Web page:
Kosovo: Who Was In A Hurry?

kosovo teargas

On March 21, 2018 Kosovo’s opposition used tear gas to disrupt a parliament vote on a border demarcation deal with Montenegro. Lawmakers had to be evacuated from the Assembly building after the opposition Self-Determination Movement party used tear gas in the hall where the vote was due to start. The 120-seat parliament was expected to vote, with two-thirds required to ratify the 2015 deal, set as a precondition by the EU for Kosovo’s citizens to freely travel within its Schengen visa-free travel area. The opposition says the border deal would mean Kosovo loses 8,200 hectares of its territory. The previous government and international experts deny that claim.

Although the bill was passed amid delays (the 120-seat parliament voted 80-11 to endorse the deal), this incidence is a signal to look into the history of Kosovo once more.

CIA fact-book states that after international attempts to mediate the conflict failed, a three-month NATO military operation against Serbia beginning in March 1999 forced the Serbs to agree to withdraw their military and police forces from Kosovo. UN Security Council Resolution 1244 (1999) placed Kosovo under a transitional administration, the UN Interim Administration Mission in Kosovo (UNMIK), pending a determination of Kosovo’s future status. A UN-led process began in late 2005 to determine Kosovo’s final status. The 2006-07 negotiations ended without agreement between Belgrade and Pristina, though the UN issued a comprehensive report on Kosovo’s final status that endorsed independence. On 17 February 2008, the Kosovo Assembly declared Kosovo independent. Since then, over 110 countries have recognized Kosovo, and it has joined numerous international organizations. In October 2008, Serbia sought an advisory opinion from the International Court of Justice (ICJ) on the legality under international law of Kosovo’s declaration of independence. The ICJ released the advisory opinion in July 2010 affirming that Kosovo’s declaration of independence did not violate general principles of international law, UN Security Council Resolution 1244, or the Constitutive Framework. The opinion was closely tailored to Kosovo’s unique history and circumstances.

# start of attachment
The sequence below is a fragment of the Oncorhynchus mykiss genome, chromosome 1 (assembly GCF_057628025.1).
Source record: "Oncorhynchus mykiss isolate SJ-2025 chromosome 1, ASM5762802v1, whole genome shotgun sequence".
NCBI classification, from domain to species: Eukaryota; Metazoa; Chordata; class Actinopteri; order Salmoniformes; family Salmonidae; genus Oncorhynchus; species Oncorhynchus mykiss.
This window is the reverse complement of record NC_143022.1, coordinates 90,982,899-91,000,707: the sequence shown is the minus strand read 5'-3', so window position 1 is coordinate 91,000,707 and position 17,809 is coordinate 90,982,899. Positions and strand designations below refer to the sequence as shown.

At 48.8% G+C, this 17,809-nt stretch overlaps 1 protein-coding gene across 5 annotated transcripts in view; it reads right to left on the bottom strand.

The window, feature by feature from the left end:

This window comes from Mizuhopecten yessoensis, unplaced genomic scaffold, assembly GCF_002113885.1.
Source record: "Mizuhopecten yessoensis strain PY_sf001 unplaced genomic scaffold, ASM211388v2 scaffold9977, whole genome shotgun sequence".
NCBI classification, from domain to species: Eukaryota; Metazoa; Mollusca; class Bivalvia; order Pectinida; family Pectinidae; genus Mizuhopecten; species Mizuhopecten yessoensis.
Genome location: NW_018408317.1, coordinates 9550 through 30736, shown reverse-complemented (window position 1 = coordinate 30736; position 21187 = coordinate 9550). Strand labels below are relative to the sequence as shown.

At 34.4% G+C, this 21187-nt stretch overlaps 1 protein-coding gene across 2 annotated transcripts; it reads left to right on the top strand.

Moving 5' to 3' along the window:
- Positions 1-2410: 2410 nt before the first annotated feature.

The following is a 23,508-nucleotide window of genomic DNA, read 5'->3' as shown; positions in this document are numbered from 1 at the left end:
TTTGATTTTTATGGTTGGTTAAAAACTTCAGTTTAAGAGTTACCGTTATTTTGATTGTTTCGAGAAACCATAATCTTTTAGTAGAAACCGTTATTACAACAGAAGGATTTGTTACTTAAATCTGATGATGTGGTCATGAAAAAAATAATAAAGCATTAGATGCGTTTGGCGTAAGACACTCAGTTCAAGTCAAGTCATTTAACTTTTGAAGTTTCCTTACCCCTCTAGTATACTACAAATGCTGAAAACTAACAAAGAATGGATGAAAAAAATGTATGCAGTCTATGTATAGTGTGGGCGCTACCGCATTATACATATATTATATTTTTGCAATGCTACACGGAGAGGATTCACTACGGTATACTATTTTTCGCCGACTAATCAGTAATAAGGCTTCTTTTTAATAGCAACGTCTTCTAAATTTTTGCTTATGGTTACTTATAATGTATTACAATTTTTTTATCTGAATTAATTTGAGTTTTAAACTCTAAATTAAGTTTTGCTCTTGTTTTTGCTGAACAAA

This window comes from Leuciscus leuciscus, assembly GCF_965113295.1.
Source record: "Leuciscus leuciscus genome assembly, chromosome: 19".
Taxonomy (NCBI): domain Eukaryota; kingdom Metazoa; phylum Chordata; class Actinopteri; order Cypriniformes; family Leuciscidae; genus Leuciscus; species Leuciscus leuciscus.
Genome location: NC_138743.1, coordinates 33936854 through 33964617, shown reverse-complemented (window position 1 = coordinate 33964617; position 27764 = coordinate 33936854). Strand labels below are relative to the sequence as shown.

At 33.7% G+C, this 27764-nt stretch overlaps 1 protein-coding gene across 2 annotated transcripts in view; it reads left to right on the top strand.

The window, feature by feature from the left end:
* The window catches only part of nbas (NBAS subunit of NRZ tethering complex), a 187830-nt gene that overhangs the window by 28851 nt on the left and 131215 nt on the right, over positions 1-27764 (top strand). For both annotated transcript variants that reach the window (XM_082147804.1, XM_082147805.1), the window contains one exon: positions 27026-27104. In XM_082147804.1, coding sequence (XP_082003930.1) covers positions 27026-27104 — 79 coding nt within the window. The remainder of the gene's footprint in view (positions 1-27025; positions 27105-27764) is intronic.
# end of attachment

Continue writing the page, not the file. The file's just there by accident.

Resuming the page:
Demonstrating Kosovo’s development into a sovereign, multi-ethnic, democratic country the international community ended the period of Supervised Independence in 2012. Elections were held throughout Kosovo in 2013 and 2014, at the municipal and national level respectively. Serbia continues to reject Kosovo’s independence, but the two countries reached an agreement to normalize their relations in April 2013 through EU-facilitated talks and are currently engaged in the implementation process. Kosovo seeks full integration into the international community, and has pursued bilateral recognitions and eventual membership in international organizations, such as the UN, EU, and NATO.

Kosovo is a very new country, and the way it way recognized by the international community raises many questions. Milena Sterio’s remark on self-determination, secession and statehood need our attention. Sterio writes that most western governments were quick to recognize Kosovo as a new state, despite strong Serbian protest and the potential precedential dangers that recognizing such separatism represents for minority movements across the planet.

The Kosovar separation from Serbia is unique in the history of international relations: it represents a secession, which is heavily discouraged under traditional international law; it was peaceful, which is typically not the case in state break-ups; and it was politically supported by the west, which is traditionally critical of separatist movements as they undermine state borders and world stability.

Kosovo has a peculiar relationship with Serbia, but now it only holds a symbolic value. . Ethnically, it is mainly Albanian. The minority Serbian population lives isolated from the Albanian population, in the northern part of Kosovo. It is heavily guarded by international peacekeeping troops, as well as in Serbian enclaves in the south of Kosovo. Kosovo is extremely poor, and as per Sterio it is socially and culturally underdeveloped. Traditional lifestyle is still respected throughout its villages, and until recently even the justice system, prior to UN-imposed reforms, reflected a notion of medieval eye-for-an-eye justice. Only a few Serbs, who are left without other viable options, are interested in living in Kosovo.